PETITION TO REINVEST JURISDICTION IN THE TRIAL COURT TO
CONSIDER A PETITION FOR WRIT OF ERROR CORAM NOBIS; PRO SE
MOTION FOR LEAVE TO REPLY TO STATE RESPONSE TO MOTION TO
REINVEST JURISDICTION IN THE TRIAL COURT TO CONSIDER A
PETITION FOR WRIT OF ERROR CORAM NOBIS [PULASKI COUNTY
CIRCUIT COURT, SEVENTH DIVISION, NO. 60CR-15-2832]
Thornton, pro se petitioner.
Rutledge, Att'y Gen., by: Karen Virgina Wallace,
Ass't Att'y Gen., for respondent.
R. BAKER, ASSOCIATE JUSTICE
Calvin Thornton has filed a petition to reinvest jurisdiction
in the trial court to consider a petition for writ of error
coram nobis in which he alleges that a third party confessed
to the crime during the time between his conviction and the
completion of his direct appeal. Thornton subsequently filed
a motion for leave to file a reply to the State's
response to his petition. Because Thornton did not timely
file his petition, and because he otherwise failed to state
sufficient facts establishing his entitlement to the writ, we
deny the petition. Our rules do not permit a reply to a
response to a coram nobis petition; therefore, Thornton's
motion for leave to file a reply to the State's response
to his petition is denied.
was convicted by a jury of aggravated robbery and
first-degree murder and was sentenced to an aggregate term of
600 months' imprisonment. His convictions and sentences
were affirmed by the Arkansas Court of Appeals. Thornton
v. State, 2018 Ark.App. 33, 539 S.W.3d 624.
petition for leave to proceed in the trial court is necessary
because the trial court can entertain a petition for writ of
error coram nobis after a judgment has been affirmed on
appeal only after we grant permission. Roberts v.
State, 2013 Ark. 56, 425 S.W.3d 771. A writ of error
coram nobis is an extraordinarily rare remedy. Id.
Coram nobis proceedings are attended by a strong presumption
that the judgment of conviction is valid. Id.;
Westerman v. State, 2015 Ark. 69, 456 S.W.3d 374.
The function of the writ is to secure relief from a judgment
rendered while there existed some fact that would have
prevented its rendition had it been known to the trial court
and which, through no negligence or fault of the defendant,
was not brought forward before rendition of the judgment.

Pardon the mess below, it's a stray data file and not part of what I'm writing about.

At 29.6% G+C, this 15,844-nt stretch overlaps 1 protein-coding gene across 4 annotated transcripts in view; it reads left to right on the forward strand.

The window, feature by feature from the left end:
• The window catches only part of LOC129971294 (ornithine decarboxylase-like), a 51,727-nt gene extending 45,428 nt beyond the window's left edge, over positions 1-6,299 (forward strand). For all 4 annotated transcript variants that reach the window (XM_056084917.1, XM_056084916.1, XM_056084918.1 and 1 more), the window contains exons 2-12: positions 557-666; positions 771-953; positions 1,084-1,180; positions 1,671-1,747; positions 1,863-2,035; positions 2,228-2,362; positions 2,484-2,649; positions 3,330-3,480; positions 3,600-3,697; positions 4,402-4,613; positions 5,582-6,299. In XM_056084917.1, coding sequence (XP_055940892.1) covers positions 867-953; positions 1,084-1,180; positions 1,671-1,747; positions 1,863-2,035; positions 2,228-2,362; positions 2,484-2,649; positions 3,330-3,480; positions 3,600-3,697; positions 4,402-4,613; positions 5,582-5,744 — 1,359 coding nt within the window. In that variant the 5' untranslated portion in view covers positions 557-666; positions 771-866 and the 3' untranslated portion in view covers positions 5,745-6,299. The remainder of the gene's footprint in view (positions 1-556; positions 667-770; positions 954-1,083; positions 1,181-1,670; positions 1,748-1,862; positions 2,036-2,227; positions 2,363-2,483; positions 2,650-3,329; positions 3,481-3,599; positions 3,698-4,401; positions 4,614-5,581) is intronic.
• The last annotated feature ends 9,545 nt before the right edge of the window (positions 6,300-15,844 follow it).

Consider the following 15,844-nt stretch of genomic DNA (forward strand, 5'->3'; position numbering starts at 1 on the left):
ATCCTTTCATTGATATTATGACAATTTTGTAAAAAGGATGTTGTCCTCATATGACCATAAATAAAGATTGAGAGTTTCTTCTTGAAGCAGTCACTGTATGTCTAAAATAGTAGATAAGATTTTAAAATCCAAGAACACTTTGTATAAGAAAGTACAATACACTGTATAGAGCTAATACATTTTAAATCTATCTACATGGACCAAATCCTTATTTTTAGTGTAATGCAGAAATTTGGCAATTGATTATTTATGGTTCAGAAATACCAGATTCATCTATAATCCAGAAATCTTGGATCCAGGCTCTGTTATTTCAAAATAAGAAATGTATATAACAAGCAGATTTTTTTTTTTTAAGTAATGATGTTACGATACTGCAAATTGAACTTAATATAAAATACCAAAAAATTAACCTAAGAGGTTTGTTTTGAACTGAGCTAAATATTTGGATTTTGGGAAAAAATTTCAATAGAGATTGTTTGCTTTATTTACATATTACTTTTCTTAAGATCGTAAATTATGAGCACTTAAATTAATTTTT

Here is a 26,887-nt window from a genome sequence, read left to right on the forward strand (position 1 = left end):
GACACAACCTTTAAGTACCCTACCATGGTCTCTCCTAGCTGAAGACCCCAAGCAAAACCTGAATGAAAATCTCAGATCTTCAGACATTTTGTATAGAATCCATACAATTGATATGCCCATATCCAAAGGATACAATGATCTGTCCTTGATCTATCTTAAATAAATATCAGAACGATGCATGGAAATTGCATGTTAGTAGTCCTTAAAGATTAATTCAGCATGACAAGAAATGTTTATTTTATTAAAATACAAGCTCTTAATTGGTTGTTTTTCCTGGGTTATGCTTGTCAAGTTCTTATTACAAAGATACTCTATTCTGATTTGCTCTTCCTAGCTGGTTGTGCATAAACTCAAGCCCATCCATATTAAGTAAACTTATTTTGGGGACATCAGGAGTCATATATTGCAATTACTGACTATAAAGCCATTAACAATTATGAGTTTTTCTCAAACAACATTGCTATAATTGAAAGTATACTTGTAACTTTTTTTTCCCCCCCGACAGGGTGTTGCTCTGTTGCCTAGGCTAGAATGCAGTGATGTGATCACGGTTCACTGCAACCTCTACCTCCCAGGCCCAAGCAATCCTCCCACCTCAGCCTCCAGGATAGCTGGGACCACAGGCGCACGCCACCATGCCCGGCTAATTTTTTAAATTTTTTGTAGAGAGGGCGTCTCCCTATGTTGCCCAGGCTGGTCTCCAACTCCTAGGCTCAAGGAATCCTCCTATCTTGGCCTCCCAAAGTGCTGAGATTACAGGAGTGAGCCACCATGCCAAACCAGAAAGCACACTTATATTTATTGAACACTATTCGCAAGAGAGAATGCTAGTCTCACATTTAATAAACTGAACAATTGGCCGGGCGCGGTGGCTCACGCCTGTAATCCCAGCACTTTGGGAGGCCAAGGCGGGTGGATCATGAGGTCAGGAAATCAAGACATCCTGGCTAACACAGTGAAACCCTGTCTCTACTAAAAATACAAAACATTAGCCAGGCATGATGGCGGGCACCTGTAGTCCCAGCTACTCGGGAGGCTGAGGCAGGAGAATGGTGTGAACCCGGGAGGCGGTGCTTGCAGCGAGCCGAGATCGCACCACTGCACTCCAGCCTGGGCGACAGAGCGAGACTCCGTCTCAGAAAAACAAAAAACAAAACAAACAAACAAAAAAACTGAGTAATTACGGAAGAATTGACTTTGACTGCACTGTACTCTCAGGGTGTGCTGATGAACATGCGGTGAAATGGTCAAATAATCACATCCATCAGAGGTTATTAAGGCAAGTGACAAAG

Roberts, 2013 Ark. 56, 425 S.W.3d 771. The
petitioner has the burden of demonstrating a fundamental
error of fact extrinsic to the record. Id.
writ is allowed only under compelling circumstances to
achieve justice and to address errors of the most fundamental
nature. Id. A writ of error coram nobis is available
for addressing certain errors that are found in one of four
categories: (1) insanity at the time of trial, (2) a coerced
guilty plea, (3) material evidence withheld by the
prosecutor, or (4) a third-party confession to the crime
during the time between conviction and appeal. Id.;
Howard v. State, 2012 Ark. 177, 403 S.W.3d 38.
burden is on the petitioner in the application for coram
nobis relief to make a full disclosure of specific facts
relied on and not to merely state conclusions as to the
nature of such facts. Rayford v. State, 2018 Ark.
183, 546 S.W.3d 475. In addition, a petition to reinvest
jurisdiction in the trial court to consider a petition for
writ of error coram nobis based on an allegation of a
third-party confession must be filed in the appellate court
before the judgment of conviction has been affirmed on
appeal. Penn v. State, 282 Ark. 571, 670 S.W.2d 426
(1984); see also Smith v. State, 301 Ark. 374, 784
S.W.2d 595 (1990) (coram nobis remedy was merely expanded to
include as a ground for relief a confession by a third party
to the crime after the trial and before the appellate court
decided the case on appeal).
Thornton makes a conclusory allegation of a third-party
confession to the crime during the time between conviction
and appeal. Thornton does not name the third party who
allegedly confessed, nor does he offer any other evidence to
establish its existence. Furthermore, an allegation that a
third party has confessed to the crime must be raised in a
petition for coram nobis relief that is filed before the
judgment of conviction has been affirmed on appeal.
Thornton's petition is therefore untimely. See
Thornton, 2018 Ark.App. 33, 539 S.W.3d 624.
is no provision that allows a petitioner to file a reply to a
response to a coram nobis petition. See Ark. Sup.
Ct. R. 2-1(a)(d) (2018). Moreover, Thornton's motion
appears to raise new arguments and issues in his proposed
reply to the State's response. As a general rule, an
appellant is not allowed to raise new issues for the first
time in a reply brief. See JurisDictionUSA, Inc. v.